In preparation for the Healthcare SIG's event on May 30, "Healthcare technology – a crystal ball into what is in our future", CW interviews Amer Fasihi, Head of Data at Kraydel.
Kraydel is a TV-connected smart device that enables video calls, messaging, medication and other reminders, and non-intrusive monitoring to ensure that carers know everything is ok with their patient or loved one.
What is your background?
I am a physicist by training, and have worked at GSK, IQVia, IBM since then, so have a lot of exposure to how technology is transforming health and care.
What inspired you to design Kraydel?
Like a lot of entrepreneurs our motivation is very personal – we all have elderly parents who could be helped with better use of technology. However, once we actually started to learn more about the lives of elderly people you see how many are desperately lonely, and what a burden that becomes for them. We’re now all focussed on addressing social isolation and loneliness with our product – if we’re successful we’ll make the difference we’re all seeking.
What is the biggest challenge facing your company, and how do you think it is best overcome?
Building the technical features is hard, but we think that the bigger challenge is getting out to the consumers, and then using their feedback to create the product THEY want (rather than the launch version which will be the product WE think they want!). However, once we’re in the market there will be a duty to deliver the best possible experience to users who may become dependent on Kraydel for social engagement.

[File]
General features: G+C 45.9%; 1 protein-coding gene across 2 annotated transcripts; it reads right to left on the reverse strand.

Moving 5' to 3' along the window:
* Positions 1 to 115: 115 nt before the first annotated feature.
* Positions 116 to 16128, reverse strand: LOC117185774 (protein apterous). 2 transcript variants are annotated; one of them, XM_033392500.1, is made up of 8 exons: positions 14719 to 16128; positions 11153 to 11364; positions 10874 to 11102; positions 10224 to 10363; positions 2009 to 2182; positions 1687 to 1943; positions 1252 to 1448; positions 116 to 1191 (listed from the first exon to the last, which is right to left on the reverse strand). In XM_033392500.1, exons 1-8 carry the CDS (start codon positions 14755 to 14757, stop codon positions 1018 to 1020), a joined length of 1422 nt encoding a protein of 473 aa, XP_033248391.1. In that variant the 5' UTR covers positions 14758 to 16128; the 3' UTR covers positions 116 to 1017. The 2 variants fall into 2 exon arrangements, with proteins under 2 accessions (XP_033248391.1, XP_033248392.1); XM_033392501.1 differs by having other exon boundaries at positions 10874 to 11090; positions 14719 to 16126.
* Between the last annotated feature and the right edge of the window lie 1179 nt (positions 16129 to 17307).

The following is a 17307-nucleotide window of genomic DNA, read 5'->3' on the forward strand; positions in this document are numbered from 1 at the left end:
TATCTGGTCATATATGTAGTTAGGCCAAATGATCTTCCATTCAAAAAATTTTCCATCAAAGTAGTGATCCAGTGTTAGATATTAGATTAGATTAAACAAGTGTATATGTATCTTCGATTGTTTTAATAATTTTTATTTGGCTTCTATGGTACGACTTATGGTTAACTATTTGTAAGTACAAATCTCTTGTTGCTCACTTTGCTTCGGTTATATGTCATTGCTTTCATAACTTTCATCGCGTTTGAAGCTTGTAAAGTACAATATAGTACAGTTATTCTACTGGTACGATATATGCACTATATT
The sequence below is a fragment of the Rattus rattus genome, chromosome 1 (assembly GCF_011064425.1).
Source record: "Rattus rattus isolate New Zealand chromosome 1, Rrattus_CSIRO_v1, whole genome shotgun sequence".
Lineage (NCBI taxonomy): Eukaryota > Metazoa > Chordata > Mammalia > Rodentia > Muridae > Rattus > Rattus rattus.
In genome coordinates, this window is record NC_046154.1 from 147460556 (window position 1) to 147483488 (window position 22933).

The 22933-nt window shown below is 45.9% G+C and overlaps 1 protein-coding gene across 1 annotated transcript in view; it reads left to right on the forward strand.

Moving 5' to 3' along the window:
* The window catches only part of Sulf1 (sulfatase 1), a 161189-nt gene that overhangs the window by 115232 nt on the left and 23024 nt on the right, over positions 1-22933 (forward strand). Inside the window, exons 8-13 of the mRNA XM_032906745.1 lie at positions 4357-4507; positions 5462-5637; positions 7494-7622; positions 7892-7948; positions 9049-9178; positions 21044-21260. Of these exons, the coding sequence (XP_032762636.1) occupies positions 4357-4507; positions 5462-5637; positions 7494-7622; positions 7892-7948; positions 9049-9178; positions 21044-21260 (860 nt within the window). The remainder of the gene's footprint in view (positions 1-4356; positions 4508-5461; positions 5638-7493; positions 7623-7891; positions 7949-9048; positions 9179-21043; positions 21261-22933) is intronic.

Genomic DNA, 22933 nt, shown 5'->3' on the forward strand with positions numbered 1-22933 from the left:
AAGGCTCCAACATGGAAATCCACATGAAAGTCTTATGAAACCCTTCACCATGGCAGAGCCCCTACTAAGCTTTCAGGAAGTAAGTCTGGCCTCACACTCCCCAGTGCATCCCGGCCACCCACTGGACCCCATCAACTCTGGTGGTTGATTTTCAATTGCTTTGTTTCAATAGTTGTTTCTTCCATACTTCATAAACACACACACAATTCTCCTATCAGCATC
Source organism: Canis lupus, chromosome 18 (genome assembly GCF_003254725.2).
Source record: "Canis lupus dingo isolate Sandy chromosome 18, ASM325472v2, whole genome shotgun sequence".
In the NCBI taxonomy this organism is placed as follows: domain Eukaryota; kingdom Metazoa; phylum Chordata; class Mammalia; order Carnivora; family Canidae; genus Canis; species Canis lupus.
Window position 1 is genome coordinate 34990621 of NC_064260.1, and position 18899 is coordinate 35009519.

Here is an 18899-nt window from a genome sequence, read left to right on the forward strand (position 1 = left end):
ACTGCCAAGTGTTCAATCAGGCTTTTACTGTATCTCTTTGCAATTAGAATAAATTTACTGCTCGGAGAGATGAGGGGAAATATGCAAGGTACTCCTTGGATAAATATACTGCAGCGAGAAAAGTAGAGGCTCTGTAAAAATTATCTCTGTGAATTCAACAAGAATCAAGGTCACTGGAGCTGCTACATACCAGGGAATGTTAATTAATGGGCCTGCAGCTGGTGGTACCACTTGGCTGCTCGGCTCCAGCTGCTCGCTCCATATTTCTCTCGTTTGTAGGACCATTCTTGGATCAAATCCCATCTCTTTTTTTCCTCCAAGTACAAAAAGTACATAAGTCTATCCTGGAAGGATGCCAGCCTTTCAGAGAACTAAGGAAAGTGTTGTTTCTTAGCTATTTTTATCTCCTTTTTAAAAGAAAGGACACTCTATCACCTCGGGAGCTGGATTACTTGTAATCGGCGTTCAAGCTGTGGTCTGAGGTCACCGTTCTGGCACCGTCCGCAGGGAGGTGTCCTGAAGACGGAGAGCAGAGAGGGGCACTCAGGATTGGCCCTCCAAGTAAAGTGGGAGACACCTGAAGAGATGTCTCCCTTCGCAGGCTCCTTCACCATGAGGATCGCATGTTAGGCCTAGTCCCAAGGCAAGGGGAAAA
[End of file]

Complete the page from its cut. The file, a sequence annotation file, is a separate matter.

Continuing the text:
What is Kraydel most looking forward to in 2018?
We’re hoping to run a medium scale field test and see if our product can actually make a difference to people’s lives.
How do you stay up to date with the latest developments in technology and healthcare devices?
We’re a small group with diverse backgrounds so there is a lot of “did you know…”. We all subscribe to our journals of interest and receive information from various sources. Personally, I find my lifelong passion for science fiction finally being of some constructive use!
Where do you see the next big development in healthcare technology taking place?
While everyone is talking about how AI will transform healthcare by making advice and insight ubiquitous, I believe the actual revolution will be how an AI-supported front line (doctors and nurses) moves from being the brutal time-impoverished experience we see today, to a much more personal human-human experience, with medical staff becoming far more about counselling and support (as opposed to the process and information delivery we see today). As far as clinical developments go, nanotechnology will bring fundamental clinical improvements that will change the human experience at the most basic level.